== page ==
People with acute myeloid leukaemia (AML) have bleak prospects, but new research shows that studying the profiles of the proteins in patients’ cancer cells at diagnosis may help doctors predict whether the cancer will return or not.
New research indicates that doctors can examine the profiles of the proteins in a cancer cell in connection with diagnosing a person with AML and use the result to determine whether the cancer is likely to return after intensive chemotherapy treatment ends.
In addition to the obvious diagnostic potential for stratifying the risk of and managing patients, the discovery can also be used to find drugs that can target the proteins present in greater or lesser amounts among relapsed patients.
Finally, the discovery paves the way for doctors to identify high-risk patients, who should receive more intensive therapy, such as stem cell transplantation, from the start.
“Patients with AML who relapse express proteins differently than patients who are cured. These protein markers can potentially be used to identify patients at high risk of relapse, who can therefore be treated more intensively right from the start: for example, with allogeneic stem cell transplantation,” explains the first author, Elise Aasebo, postdoctoral fellow, Department of Clinical Science, University of Bergen, Norway.
The research has been published in Cancers.
Analysed cancer cells from 41 AML patients at diagnosis
The prognosis for people with AML is generally unfavourable, and only 40–50% of patients survive long term. One reason for this high mortality rate is that many people relapse after treatment ends. Predicting which patients might relapse and who might be cured has also been difficult.
Genetic markers such as the FLT3-ITD mutation can help predict the prognosis of AML to some extent, but Elise Aasebo thinks that something better is required.
In the new study, the researchers collected samples of cancer cells from 41 AML patients at diagnosis and then analysed the profiles of the proteins in the cells before treatment began.
Then the researchers analysed whether the levels of and the interrelationships between the proteins differed according to whether the patients later relapsed or not.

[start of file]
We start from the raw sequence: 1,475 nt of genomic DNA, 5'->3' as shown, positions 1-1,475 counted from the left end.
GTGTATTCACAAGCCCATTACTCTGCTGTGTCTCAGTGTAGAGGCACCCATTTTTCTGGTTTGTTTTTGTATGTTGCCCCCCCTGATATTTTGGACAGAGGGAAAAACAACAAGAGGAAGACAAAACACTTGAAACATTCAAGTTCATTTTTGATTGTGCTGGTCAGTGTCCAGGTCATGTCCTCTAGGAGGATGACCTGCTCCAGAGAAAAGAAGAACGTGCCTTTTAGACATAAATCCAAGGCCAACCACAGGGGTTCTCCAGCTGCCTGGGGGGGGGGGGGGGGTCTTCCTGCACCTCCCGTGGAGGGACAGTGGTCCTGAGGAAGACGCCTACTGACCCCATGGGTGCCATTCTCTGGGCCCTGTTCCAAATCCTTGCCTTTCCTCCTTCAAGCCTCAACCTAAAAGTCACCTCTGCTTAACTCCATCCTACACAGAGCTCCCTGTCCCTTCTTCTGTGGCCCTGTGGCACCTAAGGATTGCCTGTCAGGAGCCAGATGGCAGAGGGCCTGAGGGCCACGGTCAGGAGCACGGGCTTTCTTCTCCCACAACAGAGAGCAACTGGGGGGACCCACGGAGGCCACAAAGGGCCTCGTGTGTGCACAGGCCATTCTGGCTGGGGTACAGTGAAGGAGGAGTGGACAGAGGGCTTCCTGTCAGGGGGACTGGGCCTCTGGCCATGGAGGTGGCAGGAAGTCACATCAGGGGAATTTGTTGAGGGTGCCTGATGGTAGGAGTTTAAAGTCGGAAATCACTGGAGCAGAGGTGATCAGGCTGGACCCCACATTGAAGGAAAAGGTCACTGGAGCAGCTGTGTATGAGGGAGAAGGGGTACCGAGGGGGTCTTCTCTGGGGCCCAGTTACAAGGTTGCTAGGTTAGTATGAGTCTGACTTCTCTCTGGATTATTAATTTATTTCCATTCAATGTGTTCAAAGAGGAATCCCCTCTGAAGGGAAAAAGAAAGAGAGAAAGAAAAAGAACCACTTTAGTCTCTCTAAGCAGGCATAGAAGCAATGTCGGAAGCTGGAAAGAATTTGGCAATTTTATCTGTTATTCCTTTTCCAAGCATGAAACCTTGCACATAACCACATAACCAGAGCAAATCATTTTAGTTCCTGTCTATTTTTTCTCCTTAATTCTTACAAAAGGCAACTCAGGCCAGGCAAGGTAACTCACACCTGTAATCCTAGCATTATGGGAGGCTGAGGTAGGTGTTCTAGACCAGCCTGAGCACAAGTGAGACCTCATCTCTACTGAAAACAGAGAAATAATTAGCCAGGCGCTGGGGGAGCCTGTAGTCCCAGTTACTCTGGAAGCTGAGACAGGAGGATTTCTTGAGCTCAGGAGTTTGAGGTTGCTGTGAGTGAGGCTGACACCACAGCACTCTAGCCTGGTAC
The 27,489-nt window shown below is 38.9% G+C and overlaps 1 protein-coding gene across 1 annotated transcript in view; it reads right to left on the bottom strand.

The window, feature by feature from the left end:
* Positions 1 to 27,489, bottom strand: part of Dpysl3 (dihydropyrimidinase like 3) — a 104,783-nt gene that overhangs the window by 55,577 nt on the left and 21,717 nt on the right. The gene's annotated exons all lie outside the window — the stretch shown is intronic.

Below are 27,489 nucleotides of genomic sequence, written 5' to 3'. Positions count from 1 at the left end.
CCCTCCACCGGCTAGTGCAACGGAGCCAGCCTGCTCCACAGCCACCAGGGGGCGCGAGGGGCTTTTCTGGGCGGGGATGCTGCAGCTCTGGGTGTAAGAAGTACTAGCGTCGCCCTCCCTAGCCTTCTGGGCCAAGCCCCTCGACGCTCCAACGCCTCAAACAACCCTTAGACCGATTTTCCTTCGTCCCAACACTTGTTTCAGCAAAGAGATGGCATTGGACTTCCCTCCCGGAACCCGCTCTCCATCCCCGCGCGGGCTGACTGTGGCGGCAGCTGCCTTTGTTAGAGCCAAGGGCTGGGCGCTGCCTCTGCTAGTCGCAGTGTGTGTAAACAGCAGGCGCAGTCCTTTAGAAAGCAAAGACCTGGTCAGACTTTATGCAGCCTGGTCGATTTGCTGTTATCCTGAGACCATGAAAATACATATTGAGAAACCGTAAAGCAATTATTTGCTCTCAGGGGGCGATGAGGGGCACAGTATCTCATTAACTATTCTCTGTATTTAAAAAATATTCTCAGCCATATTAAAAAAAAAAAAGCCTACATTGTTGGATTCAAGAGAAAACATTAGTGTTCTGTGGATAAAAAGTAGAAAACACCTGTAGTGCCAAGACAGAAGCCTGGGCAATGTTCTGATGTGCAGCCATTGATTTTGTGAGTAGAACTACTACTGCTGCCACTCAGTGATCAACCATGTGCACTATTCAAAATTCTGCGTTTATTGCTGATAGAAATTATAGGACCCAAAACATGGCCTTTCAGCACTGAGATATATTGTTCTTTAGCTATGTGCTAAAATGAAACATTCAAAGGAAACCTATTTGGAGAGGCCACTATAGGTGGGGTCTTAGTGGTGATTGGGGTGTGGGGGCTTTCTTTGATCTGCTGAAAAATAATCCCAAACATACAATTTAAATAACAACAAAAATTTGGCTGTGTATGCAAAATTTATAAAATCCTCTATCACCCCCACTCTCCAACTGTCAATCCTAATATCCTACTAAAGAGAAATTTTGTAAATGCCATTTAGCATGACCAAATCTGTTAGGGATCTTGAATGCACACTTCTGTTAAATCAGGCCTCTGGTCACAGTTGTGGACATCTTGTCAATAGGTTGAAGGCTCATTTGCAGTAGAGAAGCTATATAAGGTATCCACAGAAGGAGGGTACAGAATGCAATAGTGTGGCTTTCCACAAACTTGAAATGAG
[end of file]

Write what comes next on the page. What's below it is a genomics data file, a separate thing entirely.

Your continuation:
“Some proteins have specific functions in the body, and phosphoproteomes regulate the function of other proteins. The proteins are a proxy for what the cells are doing and what signalling pathways are activated when the cells develop into cancer cells. The rationale behind the study was that relapsed and relapse-free patients would differ,” explains Tanveer Singh Batth, postdoctoral fellow at the Novo Nordisk Foundation Center for Protein Research, University of Copenhagen.
Tanveer Singh Batth and colleagues from the Novo Nordisk Foundation Center for Protein Research contributed to the analysis of the enormous quantity of data obtained from studying a cell’s total protein expression.
351 differentially expressed proteins related to risk of relapse
Of the 41 participants, 25 experienced that the cancer returned after intensive chemotherapy, and 16 remained healthy.
The researchers examined the differences in protein expression and found that, of 6,781 proteins, 351 were differentially expressed with statistical significance between the relapsed and relapse-free groups.
The relapsed group had 210 upregulated proteins, and 141 proteins were downregulated relative to the relapse-free group.
In addition, the researchers identified 274 differentially regulated phosphorylated sites with statistical significance between the two groups.
“It was very interesting that, although the patients had considerable heterogeneity in the protein profiles, we still found some common denominators between most of the people who relapsed and those who remained relapse-free. Cancer cells from relapsed patients were associated with increased expression of the RNA-processing proteins. This applied to people who relapsed early and late,” says Elise Aasebo.
Developing a clinical assay
The goal of the research is to provide doctors with an assay to predict which patients will relapse and who will not, so that they can regulate treatment based on the results.
In addition, insight into the differences in protein expression may also be used to tailor treatment, enabling doctors to choose drugs to specifically target the proteins that are up- or downregulated among people at high risk of relapsing.
“The number of patients in this study was rather small, but the results point in an interesting direction and are worth investigating further,” says Tanveer Singh Batth.
Elise Aasebo therefore thinks that these results should be tested on a larger group of people with AML.
“The results must be validated to be clinically significant. We would like to test this on selected markers, in this case peptides, for which we will use a technique called parallel reaction monitoring to accurately analyse the quantity of numerous peptides very rapidly. If this succeeds, we can develop a clinical assay with some selected markers for rapidly analysing patient samples at diagnosis,” says Elise Aasebo.
If the results of an assay show that the person is at high risk of relapse, the hospital’s doctors must decide how to approach treatment to maximize the potential for cure.
“Proteome and phosphoproteome changes associated with prognosis in acute myeloid leukemia” has been published in Cancers. Several co-authors are employed at the Novo Nordisk Foundation Center for Protein Research, University of Copenhagen. Post.doc Maria Hernandez-Valladares from Department of Clinical Science at the University of Bergen is the other main author of the study.